2020 Playoffs | West finals: (1) Lakers vs. (3) Nuggets

Nuggets botch final play, and what could be their best chance

Denver faces 2-0 series hole after near-stunning comeback attempt falters

In the words of Nikola Jokic, it was “a little” miscommunication, which is sorta like surveying the Pacific Ocean and comparing it to a hot tub.

So with all due respect to Jokic, who was merely being kind to the guilty party Sunday — teammates must always be supportive of each other — the mistake by Mason Plumlee was actually massive.

And now, in due time, the extent of the damage will determine how much longer the Nuggets remain in the Western Conference finals. Because right now, no thanks to a poor decision by Plumlee in Game 2’s moment of truth, they’re down 2-0 to the Lakers. That’s pushing the envelope, even in terms of their much-applauded comeback-ability.

Plumlee is the raw and limited backup center who normally wouldn’t even be on the floor for Denver in the final seconds of a tight game. Yet the Lakers bring size, and so Plumlee was inserted for the final possession: Nuggets up a point, Lakers with the ball, 2.1 seconds on the clock.

By now, hours after the fact, you either screamed this at your TV or the replay or both: “What is Plumlee doing?” And you wouldn’t be alone. Anybody who ever played the game, and those who haven’t, know you do not, under any circumstances, allow yourself to be stopped by a phantom screen.

It’s rather surprising, because Plumlee is a veteran player and … he went to Duke.

But Anthony Davis was free to catch the inbounds pass from Rajon Rondo, square up and release the game-winning 3-pointer. It swished at the buzzer, because Plumlee gave up the chase.

Before the inbounds pass, Plumlee was assigned to Davis. He and Jerami Grant, who was guarding LeBron, had a brief conversation about switching if LeBron picked Plumlee.

LeBron never moved. There was no screen.

And when Davis sprinted away from Plumlee, the trailing Nuggets’ center pursued him for about a step, then stopped and pointed at Davis, as though Grant should suddenly leave LeBron. Remember, there’s only two seconds left. Grant was locked on LeBron, and he’d have to go around LeBron to pickup Davis. So Grant correctly stayed with his man, who would’ve had a clear path for a dunk had Grant switched off.

Meanwhile, Plumlee released a guy who was the Lakers’ leading scorer in the second half and finished with 31 points, and two days earlier dropped 37 on Denver. Just a reminder: Plumlee wasn’t even screened. He just … surrendered and pointed.

You can watch and re-watch this play a million times and still come away with the same head-scratching reaction. (Also curious: After Davis’ shot swished, Rondo merely walked toward the ensuing chaos like nothing happened). Making matters more depressing for Denver, it was the lone second-half lapse by a Nuggets’ team that was far better prepared defensively than in the previous six quarters (including the four in Game 1). Denver gave up just 22 points in the third and 23 in the fourth and that allowed the Nuggets to rally hard and assume the lead on a tip-in followed by a 3-pointer from Jokic (he and Davis combined to score the last 22 points in the game). They had unsolved the Lakers’ riddle.

It’s not easy to figure them out. They’re really talented, they’re going to find solutions.”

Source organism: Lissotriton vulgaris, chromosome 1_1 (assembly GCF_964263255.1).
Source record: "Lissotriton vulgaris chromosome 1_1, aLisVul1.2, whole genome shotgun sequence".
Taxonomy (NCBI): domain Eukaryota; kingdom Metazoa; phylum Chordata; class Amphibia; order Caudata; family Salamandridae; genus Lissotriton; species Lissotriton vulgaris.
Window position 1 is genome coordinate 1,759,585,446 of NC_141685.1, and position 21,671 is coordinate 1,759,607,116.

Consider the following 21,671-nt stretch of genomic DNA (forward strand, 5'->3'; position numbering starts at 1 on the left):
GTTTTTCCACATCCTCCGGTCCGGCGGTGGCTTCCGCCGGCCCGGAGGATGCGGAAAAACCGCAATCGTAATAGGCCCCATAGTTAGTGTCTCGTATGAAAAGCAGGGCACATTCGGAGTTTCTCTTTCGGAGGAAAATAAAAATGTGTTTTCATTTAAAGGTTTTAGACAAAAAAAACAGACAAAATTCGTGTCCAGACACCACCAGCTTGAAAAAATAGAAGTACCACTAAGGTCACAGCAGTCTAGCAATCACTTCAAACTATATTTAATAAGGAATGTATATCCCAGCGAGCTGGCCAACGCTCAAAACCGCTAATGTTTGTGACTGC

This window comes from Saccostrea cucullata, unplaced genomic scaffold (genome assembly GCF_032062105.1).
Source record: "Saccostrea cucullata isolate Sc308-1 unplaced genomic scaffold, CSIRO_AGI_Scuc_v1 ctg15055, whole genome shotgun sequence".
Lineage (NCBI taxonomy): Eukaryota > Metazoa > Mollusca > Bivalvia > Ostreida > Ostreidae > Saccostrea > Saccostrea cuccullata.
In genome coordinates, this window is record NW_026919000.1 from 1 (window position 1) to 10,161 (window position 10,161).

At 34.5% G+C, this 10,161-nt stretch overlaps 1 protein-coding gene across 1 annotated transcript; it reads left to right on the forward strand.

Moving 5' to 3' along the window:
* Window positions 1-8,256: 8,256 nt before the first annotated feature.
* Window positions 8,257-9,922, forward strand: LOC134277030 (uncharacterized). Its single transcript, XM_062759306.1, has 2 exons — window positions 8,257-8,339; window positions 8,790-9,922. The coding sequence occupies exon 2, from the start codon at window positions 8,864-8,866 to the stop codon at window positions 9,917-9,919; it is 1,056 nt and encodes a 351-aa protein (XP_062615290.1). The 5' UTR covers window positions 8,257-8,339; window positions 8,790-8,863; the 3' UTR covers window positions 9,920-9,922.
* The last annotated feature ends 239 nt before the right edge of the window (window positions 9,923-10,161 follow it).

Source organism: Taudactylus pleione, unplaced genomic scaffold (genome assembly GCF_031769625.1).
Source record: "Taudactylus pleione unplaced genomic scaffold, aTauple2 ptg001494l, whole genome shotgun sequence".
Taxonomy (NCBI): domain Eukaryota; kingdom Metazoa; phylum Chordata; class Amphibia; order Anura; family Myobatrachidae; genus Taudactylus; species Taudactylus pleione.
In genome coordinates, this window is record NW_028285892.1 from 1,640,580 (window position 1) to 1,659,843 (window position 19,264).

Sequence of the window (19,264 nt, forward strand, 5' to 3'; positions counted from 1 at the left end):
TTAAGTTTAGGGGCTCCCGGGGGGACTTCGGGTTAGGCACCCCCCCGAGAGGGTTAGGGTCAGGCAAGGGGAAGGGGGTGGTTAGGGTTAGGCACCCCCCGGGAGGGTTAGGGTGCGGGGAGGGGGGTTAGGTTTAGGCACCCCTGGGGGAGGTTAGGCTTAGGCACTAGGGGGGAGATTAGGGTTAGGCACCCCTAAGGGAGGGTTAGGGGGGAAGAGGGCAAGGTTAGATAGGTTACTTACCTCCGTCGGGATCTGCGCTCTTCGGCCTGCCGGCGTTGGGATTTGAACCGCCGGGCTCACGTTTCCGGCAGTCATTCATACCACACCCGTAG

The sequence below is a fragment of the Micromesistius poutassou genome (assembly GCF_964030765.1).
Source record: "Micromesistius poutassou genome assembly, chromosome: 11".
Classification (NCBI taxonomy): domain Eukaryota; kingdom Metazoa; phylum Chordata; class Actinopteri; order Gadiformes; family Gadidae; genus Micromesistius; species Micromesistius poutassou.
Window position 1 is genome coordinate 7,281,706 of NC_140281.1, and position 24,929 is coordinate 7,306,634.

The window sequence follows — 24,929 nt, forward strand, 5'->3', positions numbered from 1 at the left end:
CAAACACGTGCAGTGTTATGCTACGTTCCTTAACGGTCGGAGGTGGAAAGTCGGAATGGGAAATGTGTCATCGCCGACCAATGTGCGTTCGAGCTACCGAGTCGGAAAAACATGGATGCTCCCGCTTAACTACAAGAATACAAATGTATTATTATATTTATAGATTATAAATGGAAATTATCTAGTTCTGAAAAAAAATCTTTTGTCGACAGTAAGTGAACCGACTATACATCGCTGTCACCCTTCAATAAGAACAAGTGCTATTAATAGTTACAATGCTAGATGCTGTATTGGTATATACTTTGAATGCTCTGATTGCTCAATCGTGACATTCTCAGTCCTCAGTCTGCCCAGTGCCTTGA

Nuggets center Nikola Jokic

“It’s not easy to figure them out,” Jokic said. “We can just make them uncomfortable. They’re really talented, they’re going to find solutions. They have two really good, really good, really good players. We just need to stay on top and just make it uncomfortable.”

Nuggets coach Michael Malone also reached deep down his bench and inserted PJ Dozier, a second-year sub who hadn’t played many meaningful minutes in the playoffs, for the second half. Dozier did miss four free throws in the fourth quarter Sunday, but he had energy and wasn’t afraid of the moment, to the point where he became a problem for L.A. As a vote of confidence from the coach, Dozier was on the floor instead of Michael Porter Jr. for the final play, and slammed the ball in frustration after Davis’ shot fell through.

The inspiring lift from Dozier, the late take-charge by Jokic, the comeback — once again — by the Nuggets in these playoffs, all of that for naught because of how they finished up Game 2.

“We had it and kind of lost it in the end,” Jokic said. “We put effort in it, put fight in it. We played well most of the game. We’re going to keep our heads up and on to the next one.”

That remains to be seen. For sure, the Nuggets are not your head-hanging team. They refused to give up against Utah or the Clippers — maybe you heard? They were flicked aside rather easily by the Lakers in this series opener and now they must elevate themselves out of another hole. They will hear how you cannot keep falling behind and fighting back. They’ll also learn that LeBron is 22-0 lifetime whenever his team has a 2-0 lead in a best-of-seven series.

They’ll keep chanting the encouraging words of Malone, who stayed with the glass-half-full approach and said: “We were in the game and they had to rely on a great play by a great player to beat us.”

Well, sure, that is correct.

But that great player was able to catch a pass, aim and shoot because Mason Plumlee suffered from brain lock. Maybe Anthony Davis makes that shot anyway. But in a best-case scenario for Denver, he doesn’t, and this series is tied.

“It happened, you know,” said Jokic. “It happened.”

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Shaun Powell has covered the NBA for more than 25 years. You can e-mail him here, find his archive here and follow him on Twitter .

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